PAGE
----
However, a much more significant new feature in Firefox 3.5 is its extensive support for HTML 5. Although it is not yet a full World Wide Web Consortium standard, HTML 5 is already offering an intriguing glimpse into the future of the Web. Indeed, HTML 5 is much more than just the next version of HTML; it is a reimagining of the Web and how browsers work, providing many of the same powerful GUI interactions that one gets from RIA (rich Internet application) platforms or even desktop applications.
One of the more interesting aspects of Firefox 3.5's support for HTML 5 is in its handling of video. Throughout the history of the Web, browsers have treated video as a second-class citizen, relying on plug-ins and other applications to handle video. However, through its implementation of HTML 5, Firefox 3.5 can handle video directly, in the same way that the browser can display images or text.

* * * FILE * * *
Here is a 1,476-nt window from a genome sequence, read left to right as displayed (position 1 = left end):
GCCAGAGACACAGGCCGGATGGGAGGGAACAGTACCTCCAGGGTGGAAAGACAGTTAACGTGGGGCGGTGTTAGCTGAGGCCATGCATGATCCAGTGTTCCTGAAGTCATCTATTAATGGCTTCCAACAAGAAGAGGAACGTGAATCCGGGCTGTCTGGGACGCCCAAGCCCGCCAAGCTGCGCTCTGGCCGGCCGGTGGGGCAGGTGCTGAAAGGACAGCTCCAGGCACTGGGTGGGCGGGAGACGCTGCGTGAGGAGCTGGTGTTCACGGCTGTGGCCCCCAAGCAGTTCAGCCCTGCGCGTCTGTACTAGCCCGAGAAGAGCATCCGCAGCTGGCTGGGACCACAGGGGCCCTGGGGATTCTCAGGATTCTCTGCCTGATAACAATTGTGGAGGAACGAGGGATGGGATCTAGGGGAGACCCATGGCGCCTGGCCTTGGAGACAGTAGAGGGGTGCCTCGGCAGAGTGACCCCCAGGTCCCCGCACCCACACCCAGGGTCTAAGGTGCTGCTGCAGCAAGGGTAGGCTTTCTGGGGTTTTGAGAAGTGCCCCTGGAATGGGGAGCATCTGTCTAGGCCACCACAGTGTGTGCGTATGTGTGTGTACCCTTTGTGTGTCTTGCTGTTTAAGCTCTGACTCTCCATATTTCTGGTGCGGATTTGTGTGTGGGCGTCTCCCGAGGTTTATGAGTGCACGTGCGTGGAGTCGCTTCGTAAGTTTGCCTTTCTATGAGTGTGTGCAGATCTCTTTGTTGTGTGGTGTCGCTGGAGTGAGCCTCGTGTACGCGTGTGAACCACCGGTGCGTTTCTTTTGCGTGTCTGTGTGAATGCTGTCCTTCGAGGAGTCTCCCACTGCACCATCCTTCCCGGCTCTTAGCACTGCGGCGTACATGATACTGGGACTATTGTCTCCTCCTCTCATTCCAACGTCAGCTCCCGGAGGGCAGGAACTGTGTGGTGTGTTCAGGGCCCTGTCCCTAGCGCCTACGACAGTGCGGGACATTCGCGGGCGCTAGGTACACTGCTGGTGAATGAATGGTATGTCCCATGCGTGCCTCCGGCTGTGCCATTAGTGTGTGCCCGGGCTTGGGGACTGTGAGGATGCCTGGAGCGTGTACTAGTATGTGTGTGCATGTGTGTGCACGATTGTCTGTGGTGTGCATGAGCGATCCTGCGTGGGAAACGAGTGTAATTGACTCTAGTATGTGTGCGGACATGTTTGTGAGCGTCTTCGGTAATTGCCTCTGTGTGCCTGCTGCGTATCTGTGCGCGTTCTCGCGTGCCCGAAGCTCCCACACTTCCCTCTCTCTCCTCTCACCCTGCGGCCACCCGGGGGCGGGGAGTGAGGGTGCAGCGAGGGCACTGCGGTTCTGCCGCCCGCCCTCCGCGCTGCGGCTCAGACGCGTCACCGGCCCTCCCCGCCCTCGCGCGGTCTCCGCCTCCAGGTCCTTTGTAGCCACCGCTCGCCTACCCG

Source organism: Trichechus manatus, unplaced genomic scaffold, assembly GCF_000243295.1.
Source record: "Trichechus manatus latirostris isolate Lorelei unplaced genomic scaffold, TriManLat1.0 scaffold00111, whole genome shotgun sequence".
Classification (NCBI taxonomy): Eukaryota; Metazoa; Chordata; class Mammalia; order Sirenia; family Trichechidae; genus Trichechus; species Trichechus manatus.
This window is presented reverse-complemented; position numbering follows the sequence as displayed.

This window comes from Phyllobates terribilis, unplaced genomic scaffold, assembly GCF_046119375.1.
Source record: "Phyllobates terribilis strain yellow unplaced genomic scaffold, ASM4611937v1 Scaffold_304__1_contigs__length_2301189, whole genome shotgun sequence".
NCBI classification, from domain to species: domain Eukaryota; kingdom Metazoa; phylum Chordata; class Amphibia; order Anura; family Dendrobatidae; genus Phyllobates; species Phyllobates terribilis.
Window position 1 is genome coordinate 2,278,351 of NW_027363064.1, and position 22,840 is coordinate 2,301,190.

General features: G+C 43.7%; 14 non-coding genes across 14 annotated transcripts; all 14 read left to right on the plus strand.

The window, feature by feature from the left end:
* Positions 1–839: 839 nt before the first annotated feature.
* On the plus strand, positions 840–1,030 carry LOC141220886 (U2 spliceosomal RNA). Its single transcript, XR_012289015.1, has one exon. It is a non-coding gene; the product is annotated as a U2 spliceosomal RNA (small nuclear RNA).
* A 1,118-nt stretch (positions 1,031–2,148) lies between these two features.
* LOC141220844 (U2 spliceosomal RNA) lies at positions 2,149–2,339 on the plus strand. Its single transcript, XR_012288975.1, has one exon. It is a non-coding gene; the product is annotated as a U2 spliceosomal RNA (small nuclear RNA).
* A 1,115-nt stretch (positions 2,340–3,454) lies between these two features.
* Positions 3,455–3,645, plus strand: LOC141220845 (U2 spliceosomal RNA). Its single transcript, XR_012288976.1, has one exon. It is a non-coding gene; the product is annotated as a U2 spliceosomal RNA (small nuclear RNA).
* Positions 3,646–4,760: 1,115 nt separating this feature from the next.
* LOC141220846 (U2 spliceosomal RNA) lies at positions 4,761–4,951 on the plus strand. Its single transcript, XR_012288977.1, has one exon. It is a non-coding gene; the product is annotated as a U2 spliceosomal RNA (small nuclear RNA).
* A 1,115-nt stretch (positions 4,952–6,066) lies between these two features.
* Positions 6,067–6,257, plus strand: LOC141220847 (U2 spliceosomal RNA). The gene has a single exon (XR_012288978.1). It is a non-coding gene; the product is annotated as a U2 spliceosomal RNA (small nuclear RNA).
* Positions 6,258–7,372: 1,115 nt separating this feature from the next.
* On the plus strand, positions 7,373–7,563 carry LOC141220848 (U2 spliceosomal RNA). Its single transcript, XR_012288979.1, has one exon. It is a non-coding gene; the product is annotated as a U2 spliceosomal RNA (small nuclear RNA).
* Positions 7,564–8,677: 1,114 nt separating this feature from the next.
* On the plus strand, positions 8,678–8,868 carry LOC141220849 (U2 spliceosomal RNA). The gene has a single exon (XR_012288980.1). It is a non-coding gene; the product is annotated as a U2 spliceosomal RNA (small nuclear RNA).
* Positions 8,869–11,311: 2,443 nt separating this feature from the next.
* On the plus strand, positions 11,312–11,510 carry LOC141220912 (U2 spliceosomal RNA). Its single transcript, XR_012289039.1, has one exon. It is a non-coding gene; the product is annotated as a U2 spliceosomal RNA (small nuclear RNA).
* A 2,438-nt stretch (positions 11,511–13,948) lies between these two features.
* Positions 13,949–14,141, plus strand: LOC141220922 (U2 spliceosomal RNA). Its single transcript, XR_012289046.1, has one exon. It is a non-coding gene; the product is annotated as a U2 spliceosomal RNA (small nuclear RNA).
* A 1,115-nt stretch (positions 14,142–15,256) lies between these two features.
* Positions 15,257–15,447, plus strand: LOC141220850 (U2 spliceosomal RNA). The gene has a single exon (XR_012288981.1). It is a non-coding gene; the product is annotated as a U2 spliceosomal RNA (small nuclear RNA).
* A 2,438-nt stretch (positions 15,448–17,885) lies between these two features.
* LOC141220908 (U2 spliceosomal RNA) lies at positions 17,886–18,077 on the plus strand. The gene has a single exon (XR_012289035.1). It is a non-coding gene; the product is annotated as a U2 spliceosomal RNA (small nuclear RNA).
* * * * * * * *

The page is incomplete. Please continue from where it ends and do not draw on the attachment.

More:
This means much more than just the ability to play video in a Web page. With this implementation, video can be integrated with other Web content in ways that are much more difficult to do using traditional methods. Video can react immediately to actions performed within the Web page, and Web content can be changed in response to things that happen within the videos. There are many interesting demos available on the Web showing the power of this integration, and I think they are just scratching the surface of what HTML 5 will enable.
While this is one of the most intriguing new capabilities of Firefox 3.5, it is not an edge the browser will hold for long.
Safari and Opera have also taken strides to support HTML 5, and other browsers will also soon follow. Of course, in the end, anything that increases the power of the Web and browsers is probably a good thing for Mozilla.
Along with the HTML 5 support, Firefox 3.5 has also boosted standards support in general. In the Web Standards Project's Acid3 test, Firefox 3.5 shows considerable improvement over previous versions and does well, though it is still behind Chrome, Opera and Safari (though well ahead of IE 8).
Most of the other new features in Firefox 3.5 are simply the browser catching up to capabilities that are already found in competing browsers.